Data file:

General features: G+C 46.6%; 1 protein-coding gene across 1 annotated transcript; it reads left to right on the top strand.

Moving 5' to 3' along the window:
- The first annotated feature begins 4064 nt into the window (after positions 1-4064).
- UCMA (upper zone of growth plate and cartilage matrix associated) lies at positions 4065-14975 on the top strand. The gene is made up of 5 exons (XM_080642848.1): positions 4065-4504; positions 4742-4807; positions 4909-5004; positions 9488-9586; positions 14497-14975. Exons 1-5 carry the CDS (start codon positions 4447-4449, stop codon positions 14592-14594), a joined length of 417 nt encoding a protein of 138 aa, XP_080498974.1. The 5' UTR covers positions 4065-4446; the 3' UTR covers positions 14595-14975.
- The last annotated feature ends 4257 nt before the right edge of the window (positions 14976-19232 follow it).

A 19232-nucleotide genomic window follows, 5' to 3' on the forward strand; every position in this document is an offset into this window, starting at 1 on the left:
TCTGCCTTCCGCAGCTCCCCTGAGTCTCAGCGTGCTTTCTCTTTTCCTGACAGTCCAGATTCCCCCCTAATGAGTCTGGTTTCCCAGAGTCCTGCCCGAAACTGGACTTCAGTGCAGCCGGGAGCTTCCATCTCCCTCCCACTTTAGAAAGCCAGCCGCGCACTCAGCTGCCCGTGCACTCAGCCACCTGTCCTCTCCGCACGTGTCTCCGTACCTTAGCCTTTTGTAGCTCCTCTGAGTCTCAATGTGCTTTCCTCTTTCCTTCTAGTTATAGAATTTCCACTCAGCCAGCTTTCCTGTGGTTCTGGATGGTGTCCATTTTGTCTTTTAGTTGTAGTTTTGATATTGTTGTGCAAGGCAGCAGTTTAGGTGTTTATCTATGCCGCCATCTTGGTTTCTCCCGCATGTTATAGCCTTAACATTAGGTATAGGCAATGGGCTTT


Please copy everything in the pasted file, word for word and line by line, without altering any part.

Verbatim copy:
General features: G+C 46.6%; 1 protein-coding gene across 1 annotated transcript; it reads left to right on the top strand.

Moving 5' to 3' along the window:
- The first annotated feature begins 4064 nt into the window (after positions 1-4064).
- UCMA (upper zone of growth plate and cartilage matrix associated) lies at positions 4065-14975 on the top strand. The gene is made up of 5 exons (XM_080642848.1): positions 4065-4504; positions 4742-4807; positions 4909-5004; positions 9488-9586; positions 14497-14975. Exons 1-5 carry the CDS (start codon positions 4447-4449, stop codon positions 14592-14594), a joined length of 417 nt encoding a protein of 138 aa, XP_080498974.1. The 5' UTR covers positions 4065-4446; the 3' UTR covers positions 14595-14975.
- The last annotated feature ends 4257 nt before the right edge of the window (positions 14976-19232 follow it).

A 19232-nucleotide genomic window follows, 5' to 3' on the forward strand; every position in this document is an offset into this window, starting at 1 on the left:
TCTGCCTTCCGCAGCTCCCCTGAGTCTCAGCGTGCTTTCTCTTTTCCTGACAGTCCAGATTCCCCCCTAATGAGTCTGGTTTCCCAGAGTCCTGCCCGAAACTGGACTTCAGTGCAGCCGGGAGCTTCCATCTCCCTCCCACTTTAGAAAGCCAGCCGCGCACTCAGCTGCCCGTGCACTCAGCCACCTGTCCTCTCCGCACGTGTCTCCGTACCTTAGCCTTTTGTAGCTCCTCTGAGTCTCAATGTGCTTTCCTCTTTCCTTCTAGTTATAGAATTTCCACTCAGCCAGCTTTCCTGTGGTTCTGGATGGTGTCCATTTTGTCTTTTAGTTGTAGTTTTGATATTGTTGTGCAAGGCAGCAGTTTAGGTGTTTATCTATGCCGCCATCTTGGTTTCTCCCGCATGTTATAGCCTTAACATTAGGTATAGGCAATGGGCTTT